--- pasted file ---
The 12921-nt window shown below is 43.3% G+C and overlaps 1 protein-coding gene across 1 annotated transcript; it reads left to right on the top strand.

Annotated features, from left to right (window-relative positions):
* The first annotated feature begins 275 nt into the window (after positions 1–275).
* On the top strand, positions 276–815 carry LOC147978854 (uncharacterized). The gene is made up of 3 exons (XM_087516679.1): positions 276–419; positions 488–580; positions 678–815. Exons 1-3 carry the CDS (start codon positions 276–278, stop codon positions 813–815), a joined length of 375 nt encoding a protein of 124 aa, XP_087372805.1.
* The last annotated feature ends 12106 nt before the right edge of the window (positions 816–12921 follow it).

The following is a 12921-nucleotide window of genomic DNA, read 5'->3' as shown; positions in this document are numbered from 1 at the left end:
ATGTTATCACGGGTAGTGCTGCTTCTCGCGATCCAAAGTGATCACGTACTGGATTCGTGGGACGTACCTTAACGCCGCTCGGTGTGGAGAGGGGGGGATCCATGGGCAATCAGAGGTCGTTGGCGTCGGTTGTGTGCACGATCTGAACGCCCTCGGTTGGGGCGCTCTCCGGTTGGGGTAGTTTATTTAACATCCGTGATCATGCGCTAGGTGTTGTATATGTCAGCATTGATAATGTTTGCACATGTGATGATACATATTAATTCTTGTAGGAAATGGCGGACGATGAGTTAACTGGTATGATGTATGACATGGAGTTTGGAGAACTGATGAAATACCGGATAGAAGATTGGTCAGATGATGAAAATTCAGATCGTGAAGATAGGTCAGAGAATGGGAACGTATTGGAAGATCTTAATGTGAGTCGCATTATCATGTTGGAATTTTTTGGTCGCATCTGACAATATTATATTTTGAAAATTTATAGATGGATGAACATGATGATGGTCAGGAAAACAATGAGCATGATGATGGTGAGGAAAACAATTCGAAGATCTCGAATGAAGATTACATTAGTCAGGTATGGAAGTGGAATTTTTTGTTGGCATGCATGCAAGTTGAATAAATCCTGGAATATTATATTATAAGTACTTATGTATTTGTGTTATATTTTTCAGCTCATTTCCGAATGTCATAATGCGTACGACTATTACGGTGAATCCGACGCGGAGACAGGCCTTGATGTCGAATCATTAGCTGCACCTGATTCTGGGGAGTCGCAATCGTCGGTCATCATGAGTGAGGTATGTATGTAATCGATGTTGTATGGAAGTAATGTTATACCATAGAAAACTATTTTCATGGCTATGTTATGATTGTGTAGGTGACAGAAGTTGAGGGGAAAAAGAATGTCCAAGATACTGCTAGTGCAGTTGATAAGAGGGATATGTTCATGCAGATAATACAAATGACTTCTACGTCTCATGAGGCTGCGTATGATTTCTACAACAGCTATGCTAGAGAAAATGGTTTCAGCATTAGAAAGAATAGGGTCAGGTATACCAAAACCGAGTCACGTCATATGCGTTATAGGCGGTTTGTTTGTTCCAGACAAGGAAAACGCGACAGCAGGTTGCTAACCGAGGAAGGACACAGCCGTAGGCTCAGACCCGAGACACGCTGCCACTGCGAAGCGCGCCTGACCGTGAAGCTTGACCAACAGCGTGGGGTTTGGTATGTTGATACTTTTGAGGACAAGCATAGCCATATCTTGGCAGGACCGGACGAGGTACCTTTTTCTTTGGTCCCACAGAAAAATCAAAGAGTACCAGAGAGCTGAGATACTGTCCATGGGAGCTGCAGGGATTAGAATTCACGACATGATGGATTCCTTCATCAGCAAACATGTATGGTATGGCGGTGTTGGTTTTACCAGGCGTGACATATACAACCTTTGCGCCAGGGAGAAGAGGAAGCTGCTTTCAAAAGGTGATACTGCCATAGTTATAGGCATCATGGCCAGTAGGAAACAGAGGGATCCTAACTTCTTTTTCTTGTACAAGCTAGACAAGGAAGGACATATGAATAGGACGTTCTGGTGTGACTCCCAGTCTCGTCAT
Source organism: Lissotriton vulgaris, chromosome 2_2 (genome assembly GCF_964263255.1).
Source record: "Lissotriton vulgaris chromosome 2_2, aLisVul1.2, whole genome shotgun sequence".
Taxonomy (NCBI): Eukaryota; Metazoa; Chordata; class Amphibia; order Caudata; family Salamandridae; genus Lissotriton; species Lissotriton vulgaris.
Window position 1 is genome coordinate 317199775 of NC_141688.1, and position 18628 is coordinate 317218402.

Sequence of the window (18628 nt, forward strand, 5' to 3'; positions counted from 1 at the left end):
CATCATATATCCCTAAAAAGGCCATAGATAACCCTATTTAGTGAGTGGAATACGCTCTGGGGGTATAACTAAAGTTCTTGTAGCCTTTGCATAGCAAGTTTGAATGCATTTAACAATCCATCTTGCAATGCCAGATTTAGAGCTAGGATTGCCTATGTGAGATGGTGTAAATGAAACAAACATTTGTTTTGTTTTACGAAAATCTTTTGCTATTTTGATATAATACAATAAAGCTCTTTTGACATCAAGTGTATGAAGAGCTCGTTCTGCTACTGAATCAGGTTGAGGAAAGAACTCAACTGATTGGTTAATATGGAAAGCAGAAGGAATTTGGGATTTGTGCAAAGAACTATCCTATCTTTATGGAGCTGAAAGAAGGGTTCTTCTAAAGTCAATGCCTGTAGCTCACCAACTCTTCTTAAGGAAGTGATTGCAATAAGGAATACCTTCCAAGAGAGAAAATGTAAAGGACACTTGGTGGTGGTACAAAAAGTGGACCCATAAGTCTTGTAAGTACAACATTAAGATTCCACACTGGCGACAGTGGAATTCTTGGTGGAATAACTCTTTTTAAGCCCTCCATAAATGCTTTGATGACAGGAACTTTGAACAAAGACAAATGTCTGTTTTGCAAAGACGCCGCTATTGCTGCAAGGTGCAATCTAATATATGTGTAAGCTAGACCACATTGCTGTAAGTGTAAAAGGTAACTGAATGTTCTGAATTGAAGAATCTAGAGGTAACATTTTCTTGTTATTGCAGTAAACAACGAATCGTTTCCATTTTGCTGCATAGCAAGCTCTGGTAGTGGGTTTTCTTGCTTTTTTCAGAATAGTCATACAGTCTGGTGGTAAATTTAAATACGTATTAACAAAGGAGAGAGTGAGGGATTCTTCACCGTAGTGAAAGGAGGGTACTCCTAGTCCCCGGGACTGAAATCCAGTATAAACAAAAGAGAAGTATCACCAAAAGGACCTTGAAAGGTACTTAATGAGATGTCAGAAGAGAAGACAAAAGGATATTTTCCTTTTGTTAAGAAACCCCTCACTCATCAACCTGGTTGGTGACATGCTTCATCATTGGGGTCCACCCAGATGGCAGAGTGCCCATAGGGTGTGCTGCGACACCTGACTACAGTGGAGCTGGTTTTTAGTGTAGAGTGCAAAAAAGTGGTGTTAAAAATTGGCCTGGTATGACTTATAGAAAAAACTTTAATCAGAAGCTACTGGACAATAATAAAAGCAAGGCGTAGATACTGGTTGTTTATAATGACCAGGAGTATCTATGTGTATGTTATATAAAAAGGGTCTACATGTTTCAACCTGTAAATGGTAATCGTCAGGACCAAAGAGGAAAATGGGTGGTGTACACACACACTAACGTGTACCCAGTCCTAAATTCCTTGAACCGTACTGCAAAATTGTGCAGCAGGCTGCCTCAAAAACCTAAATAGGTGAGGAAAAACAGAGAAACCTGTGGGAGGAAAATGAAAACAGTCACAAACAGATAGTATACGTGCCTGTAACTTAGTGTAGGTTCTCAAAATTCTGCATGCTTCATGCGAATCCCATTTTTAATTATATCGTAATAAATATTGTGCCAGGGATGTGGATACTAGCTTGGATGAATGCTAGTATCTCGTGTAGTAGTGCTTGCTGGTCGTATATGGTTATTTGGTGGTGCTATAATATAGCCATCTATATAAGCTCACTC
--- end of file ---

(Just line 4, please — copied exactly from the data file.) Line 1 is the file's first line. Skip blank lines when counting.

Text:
* On the top strand, positions 276–815 carry LOC147978854 (uncharacterized). The gene is made up of 3 exons (XM_087516679.1): positions 276–419; positions 488–580; positions 678–815. Exons 1-3 carry the CDS (start codon positions 276–278, stop codon positions 813–815), a joined length of 375 nt encoding a protein of 124 aa, XP_087372805.1.